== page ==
Art

The 'other dimensional world' of Nöel Anderson

Taos artist brings a wealth of stories from found objects to Magpie Gallery show

By Tamra Testerman
tempo@taosnews.com
Posted 3/6/19

Walk into Magpie Gallery on opening night of Nöel Anderson's show and you'll discover yourself enveloped by the many dimensions of this noteworthy Taos artist.

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Art

The 'other dimensional world' of Nöel Anderson

Taos artist brings a wealth of stories from found objects to Magpie Gallery show

Posted

Walk into Magpie Gallery on opening night of Nöel Anderson's show and you'll discover yourself enveloped by the many dimensions of this noteworthy Taos artist.

Think carved vintage utensils suspended from the ceiling and multidimensional assemblages on every surface with stories to whisper if you dare listen.

The show, titled "Broken Boundaries," will open with a reception Saturday (March 9) from 5-7 p.m. at the venue located in the Overland Sheepskin Compound at 1405 Paseo del Pueblo Norte in El Prado. Admission is free and the public is invited.

Gallery owner Georgia Gersh said the show is "spectacular. There's over 100 pieces. It's an immersive experience." She added, "We have a strong community of recycling and found-objects artists in Taos - Nöel Anderson's aesthetics are sophisticated and meticulous. The longer you look at her work, the more you see a world somewhere in the two- and three-dimensional sculptural realm. It's meaningful and powerful. She's not just painting pretty landscapes. Her life is complicated … so is her work."

This is a special show for Magpie because Anderson is the artist who inspired Gersh to open the gallery a few years ago. In the press release for the show Gersh said, "She was one of my original inspirations for opening Magpie because I could not believe that an artist of her creative ability did not have representation."

Anderson is one of the top-selling artists in the gallery and is collected around the world. "I am delighted that she will open the [2019] season at Magpie with a dynamic, magical, three-dimensional exhibit. She is the first artist that I represent to have a second show. The first was a huge success and a wonderful spectacle. I'm looking forward to seeing how she fills the room from her meticulous miniatures to her sculpture."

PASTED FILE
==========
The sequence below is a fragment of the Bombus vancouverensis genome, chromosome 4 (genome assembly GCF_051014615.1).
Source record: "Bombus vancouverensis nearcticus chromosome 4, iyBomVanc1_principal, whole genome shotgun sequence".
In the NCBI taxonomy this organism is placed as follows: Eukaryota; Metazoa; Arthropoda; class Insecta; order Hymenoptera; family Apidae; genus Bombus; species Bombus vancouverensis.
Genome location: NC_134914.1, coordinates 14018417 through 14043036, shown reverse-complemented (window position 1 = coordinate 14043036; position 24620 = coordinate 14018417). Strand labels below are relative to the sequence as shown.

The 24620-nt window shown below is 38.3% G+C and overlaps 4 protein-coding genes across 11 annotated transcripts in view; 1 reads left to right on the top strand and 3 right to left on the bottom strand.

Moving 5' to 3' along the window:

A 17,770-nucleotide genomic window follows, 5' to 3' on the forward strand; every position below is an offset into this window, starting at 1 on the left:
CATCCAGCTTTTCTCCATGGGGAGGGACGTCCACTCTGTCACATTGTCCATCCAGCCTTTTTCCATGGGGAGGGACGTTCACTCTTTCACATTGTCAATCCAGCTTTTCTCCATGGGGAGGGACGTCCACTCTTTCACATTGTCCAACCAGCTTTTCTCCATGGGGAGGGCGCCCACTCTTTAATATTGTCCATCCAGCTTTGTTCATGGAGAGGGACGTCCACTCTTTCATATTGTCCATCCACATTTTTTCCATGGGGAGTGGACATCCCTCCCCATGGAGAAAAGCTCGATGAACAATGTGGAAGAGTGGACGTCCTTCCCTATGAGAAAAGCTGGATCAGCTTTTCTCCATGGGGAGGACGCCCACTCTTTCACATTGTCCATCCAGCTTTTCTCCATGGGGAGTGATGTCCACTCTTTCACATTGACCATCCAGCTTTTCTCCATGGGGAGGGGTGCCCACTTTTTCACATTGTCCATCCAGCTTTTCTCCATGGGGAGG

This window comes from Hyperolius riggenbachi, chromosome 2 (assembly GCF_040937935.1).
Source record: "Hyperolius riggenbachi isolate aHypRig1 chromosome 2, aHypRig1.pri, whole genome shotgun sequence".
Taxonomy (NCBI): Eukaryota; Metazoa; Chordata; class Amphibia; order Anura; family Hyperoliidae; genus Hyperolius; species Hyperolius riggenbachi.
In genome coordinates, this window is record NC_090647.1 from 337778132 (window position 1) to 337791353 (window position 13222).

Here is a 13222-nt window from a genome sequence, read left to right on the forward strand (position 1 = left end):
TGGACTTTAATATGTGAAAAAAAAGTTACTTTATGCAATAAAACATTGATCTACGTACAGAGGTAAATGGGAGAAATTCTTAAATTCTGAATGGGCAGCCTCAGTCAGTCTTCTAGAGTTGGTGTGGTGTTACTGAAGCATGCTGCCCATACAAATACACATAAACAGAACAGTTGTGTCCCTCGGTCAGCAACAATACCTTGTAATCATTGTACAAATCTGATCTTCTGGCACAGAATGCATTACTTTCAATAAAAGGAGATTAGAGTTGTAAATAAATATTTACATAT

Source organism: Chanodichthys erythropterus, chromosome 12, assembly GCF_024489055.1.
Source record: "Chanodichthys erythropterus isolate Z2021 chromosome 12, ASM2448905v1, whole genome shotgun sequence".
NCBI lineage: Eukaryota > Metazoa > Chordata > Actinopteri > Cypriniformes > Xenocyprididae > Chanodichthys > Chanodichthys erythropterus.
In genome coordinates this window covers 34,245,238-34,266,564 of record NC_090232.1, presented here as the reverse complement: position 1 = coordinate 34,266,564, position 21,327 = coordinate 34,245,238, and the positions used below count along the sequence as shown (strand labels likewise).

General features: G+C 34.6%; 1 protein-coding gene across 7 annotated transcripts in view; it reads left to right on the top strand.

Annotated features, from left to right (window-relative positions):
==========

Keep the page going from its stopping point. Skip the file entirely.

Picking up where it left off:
In her artist's statement, Anderson describes the show as a retrospective of her work as an artist spanning the last 20 years. She explores a "range of mediums, materials and forms - it is a representation of all the venues I've explored in the art world, and my visual evolution of the past two decades … My palette is wide, my experiences and skill sets are many. Being able to integrate and 'use it all' is satisfying to the soul. Creating has always been a part of me, who I am. I am grateful to have found a 'something' that I love to do.' I believe everybody should have a 'something.' "

Here's more of what she had to say about her work:

Do you believe in magic?

I believe in the natural magic of the Earth.

What inspires you?

Earth, nature, our natural world is my inspiration. I'm attracted to pattern, rhythm and sacred geometry which shows up everywhere in our everyday lives.

What takes your breath away?

Sunrise on the ocean, palm trees, warm weather.

If you could host a dinner party for influential people (dead or alive), who would you invite?

It would be Snow White, and then I'd invite the Seven Dwarfs.

What advice would your give your younger self?

To a younger "me," I would say, buckle up, get ready -- it's a long and bumpy road ahead. Stay focused, and keep working on what you love to do, no matter what life brings.

What brought you to Taos?

I moved from Kansas City Art Institute. I was invited to teach art to children in a small village, Tierra Amarilla, in 1988. From there I moved to Santa Fe for a while and then to Taos. I was headed back to Ohio to live with my brother and stopped through Taos to say goodbye to my friends. I came up through the Brazos and there was a double rainbow. That was 30 years ago.

What is your work ritual?

I balance out labor with more meditative methods. Sometimes I'm sitting inside doing meticulous stamping, and other times I'm grinding, carving and tooling in my workshop outside. I work late when the world is quiet.

How do you define success?

Making money at what you love to do.

What books do you have on your nightstand right now?

I Ching, Eckhart Tolle and the Bible

What do you love most about being an artist?

It's good work and it's fun. It's allows me to maintain individuality and independence. Not made in China.

Describe your current body of work and the journey up to now.

This is a good representation of the styles and forms I've been exploring over the last two decades. Leather, wood, books and natural materials. For the past few years, I have been exploring form outside of the box, so to speak. I like to experiment, trying out new things and expanding outward with new ideas.

Although my work has a pattern, method and repetition, it is met with randomness, the spontaneous and free flow of the moment. Despite the apparent physicality, the form and the real density of my work, I have allowed a much more dreamy and unpredictable aspect to emerge, which has been fun. Like a good balance between play and hard work, it's masculine and feminine at the same time and the pieces themselves reflect that.

Food and libations will be served at the reception, and the artist will be present. For more information, call Magpie at (781) 248-0166 or visit magpietaos.com.

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